Some example CSRF attempts are given below as inline links. It is not dangerous to click them - it's only a demo and there is no data that can be corrupted or identities that can be revealed. You can log into the Authorization Server with the credentials it suggests on the login screen (marissa/koala). The attacks only succeed because the demo system is implemented badly. You should hope that a real OAuth2 implementer would be more careful. Probably this is not a vain hope in relation to the Authorization Server, but you can't so certain about the Clients, not that there is anything special about this type of application, but clients are more numerous and have more varied provenances.

Attacks on the Authorization Server

The bad guy is trying to obtain an access token by tricking the user into clicking on a link to the Authorization Server at a time when the user is already authenticated. The examples rely on the fact that the Authorization Server might send redirects to any URI you ask it to. This is allowed by the spec unless a specific redirect has been pre-registered for the client in question. With registered redirects the attacks are not going to work, but that might be too restrictive for some systems, e.g. Facebook doesn’t bother with it but Google does. Actually Facebook restricts the redirect URLs to be “owned” by a pre-registered application (i.e. start with the same host, path, etc.) which is pretty sane, but not part of the spec.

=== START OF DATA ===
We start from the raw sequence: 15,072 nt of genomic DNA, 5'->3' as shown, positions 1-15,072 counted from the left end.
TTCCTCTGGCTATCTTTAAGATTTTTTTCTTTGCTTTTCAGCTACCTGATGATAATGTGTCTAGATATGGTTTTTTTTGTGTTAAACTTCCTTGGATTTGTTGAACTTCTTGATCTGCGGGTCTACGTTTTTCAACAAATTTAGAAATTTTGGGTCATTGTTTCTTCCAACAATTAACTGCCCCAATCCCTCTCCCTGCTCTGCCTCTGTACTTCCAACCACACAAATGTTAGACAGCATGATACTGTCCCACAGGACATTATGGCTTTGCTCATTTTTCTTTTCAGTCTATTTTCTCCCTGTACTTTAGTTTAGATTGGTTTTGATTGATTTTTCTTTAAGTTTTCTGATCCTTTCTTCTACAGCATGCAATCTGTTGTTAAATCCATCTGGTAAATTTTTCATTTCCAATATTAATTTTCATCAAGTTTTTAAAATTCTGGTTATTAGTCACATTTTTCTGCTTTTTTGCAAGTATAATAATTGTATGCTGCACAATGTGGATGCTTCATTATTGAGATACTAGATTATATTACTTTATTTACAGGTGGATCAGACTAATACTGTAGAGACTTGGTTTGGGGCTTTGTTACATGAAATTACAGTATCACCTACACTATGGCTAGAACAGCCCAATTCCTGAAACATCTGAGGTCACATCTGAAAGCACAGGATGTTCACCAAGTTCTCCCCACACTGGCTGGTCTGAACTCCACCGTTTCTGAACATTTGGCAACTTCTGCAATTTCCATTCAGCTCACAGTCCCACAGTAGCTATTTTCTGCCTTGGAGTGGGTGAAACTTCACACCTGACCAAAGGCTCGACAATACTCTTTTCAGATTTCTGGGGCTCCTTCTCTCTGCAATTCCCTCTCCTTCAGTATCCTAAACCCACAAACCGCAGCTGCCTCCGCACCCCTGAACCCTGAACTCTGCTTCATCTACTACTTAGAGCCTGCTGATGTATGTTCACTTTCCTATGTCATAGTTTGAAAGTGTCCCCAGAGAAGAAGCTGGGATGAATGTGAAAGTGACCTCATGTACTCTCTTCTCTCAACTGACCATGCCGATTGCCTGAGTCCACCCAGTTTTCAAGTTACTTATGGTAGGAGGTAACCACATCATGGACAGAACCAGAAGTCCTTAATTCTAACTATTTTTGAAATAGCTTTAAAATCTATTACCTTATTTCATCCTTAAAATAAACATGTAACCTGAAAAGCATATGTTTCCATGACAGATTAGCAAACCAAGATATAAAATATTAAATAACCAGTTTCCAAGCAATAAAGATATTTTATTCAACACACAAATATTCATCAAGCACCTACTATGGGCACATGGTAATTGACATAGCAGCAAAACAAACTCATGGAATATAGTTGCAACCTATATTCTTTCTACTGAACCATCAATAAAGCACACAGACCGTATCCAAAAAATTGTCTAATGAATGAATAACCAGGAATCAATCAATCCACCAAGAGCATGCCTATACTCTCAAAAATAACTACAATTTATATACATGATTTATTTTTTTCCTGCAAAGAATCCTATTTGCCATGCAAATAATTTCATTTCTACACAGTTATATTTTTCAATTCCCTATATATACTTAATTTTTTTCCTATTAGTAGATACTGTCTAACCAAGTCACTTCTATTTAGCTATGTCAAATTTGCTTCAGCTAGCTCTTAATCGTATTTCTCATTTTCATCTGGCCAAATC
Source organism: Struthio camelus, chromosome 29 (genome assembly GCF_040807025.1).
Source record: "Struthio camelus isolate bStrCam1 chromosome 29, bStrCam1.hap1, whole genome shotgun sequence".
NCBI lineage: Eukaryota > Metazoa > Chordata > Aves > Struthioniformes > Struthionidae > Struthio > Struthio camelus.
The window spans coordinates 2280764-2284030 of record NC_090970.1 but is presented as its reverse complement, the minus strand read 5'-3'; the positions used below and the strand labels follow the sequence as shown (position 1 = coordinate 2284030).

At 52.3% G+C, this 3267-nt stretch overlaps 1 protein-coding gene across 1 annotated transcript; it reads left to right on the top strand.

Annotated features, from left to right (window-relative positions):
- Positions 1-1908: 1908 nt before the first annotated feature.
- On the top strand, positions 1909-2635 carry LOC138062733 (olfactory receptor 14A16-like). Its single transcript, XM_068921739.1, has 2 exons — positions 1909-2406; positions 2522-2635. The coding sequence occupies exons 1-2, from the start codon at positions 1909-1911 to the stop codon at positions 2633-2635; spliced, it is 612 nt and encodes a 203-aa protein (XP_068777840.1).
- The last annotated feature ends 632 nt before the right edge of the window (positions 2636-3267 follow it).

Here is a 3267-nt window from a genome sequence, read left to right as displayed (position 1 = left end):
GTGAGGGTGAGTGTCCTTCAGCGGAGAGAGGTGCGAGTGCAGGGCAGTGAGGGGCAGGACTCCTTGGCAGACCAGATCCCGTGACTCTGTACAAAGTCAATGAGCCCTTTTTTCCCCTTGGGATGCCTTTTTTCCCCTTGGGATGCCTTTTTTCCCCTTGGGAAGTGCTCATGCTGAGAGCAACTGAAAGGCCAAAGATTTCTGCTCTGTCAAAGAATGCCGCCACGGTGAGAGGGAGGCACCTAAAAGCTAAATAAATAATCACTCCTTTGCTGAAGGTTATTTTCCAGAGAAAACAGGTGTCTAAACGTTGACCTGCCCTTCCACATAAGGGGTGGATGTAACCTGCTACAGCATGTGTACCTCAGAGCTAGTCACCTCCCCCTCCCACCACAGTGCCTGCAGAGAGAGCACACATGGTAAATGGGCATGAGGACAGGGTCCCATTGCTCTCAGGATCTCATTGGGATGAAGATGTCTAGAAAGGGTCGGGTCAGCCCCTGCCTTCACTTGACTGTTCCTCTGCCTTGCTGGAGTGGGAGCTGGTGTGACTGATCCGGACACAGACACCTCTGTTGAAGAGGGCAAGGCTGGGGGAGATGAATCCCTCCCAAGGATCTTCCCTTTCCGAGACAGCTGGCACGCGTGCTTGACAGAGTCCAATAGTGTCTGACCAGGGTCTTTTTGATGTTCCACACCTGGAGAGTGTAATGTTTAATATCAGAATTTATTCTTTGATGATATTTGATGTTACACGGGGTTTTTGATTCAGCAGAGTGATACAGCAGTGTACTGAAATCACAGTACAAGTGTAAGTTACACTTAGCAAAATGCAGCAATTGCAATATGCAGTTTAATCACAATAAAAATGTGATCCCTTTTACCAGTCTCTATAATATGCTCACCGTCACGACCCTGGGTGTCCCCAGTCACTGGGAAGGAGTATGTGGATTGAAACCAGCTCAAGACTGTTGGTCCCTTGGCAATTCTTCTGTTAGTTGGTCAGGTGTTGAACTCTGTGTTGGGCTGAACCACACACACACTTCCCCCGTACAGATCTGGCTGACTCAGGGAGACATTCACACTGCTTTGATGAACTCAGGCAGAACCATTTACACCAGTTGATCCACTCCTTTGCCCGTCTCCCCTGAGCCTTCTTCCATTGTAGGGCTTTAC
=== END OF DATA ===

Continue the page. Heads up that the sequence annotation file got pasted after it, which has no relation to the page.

To try out the attacks you need an Authorization Server, and then you can just click on the links and see what secrets are revealed in the redirect. There is a simple script in the redirect that captures the browser window location and mirrors it to demonstrate how the bad guy could strip the information he needs and send it somewhere else. So the attack succeeds if you see some secret information, like an access token in your browser. That's just a demo. A real bad guy would take the access token and use it to do evil things on your behalf (or on mariss'a behalf in the demo). The server should be running at http://oademo.cloudfoundry.com - if it's not then the implementation is the sparklr2 application from Spring Security OAuth and you can run it locally if you change the links in the examples.

Implicit Grant Attacks

Implicit Grant attacks are arguably the nastiest because the bad guy gets a token without having to do any more work. He does, however, need to know the client secret, as well as a valid client id.